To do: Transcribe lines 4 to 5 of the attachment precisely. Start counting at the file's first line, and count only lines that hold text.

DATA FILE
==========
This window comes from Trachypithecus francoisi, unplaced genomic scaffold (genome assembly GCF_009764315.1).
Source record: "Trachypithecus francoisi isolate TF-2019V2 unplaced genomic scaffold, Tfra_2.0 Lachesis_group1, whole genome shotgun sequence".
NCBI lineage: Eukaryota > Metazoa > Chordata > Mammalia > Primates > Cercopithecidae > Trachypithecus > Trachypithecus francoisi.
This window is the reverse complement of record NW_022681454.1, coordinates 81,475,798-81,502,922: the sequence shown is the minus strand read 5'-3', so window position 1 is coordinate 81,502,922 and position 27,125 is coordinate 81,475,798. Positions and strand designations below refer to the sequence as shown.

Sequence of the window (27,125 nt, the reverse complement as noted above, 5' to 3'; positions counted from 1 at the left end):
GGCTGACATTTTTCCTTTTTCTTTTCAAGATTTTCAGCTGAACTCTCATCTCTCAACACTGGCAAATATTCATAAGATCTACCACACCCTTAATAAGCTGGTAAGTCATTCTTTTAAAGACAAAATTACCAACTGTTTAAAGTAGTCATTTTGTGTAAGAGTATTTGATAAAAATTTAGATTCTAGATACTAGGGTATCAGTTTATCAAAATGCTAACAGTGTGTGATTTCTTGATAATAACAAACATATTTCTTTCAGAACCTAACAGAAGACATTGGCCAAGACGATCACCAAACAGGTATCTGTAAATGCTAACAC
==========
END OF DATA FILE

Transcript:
This window is the reverse complement of record NW_022681454.1, coordinates 81,475,798-81,502,922: the sequence shown is the minus strand read 5'-3', so window position 1 is coordinate 81,502,922 and position 27,125 is coordinate 81,475,798. Positions and strand designations below refer to the sequence as shown.

Sequence of the window (27,125 nt, the reverse complement as noted above, 5' to 3'; positions counted from 1 at the left end):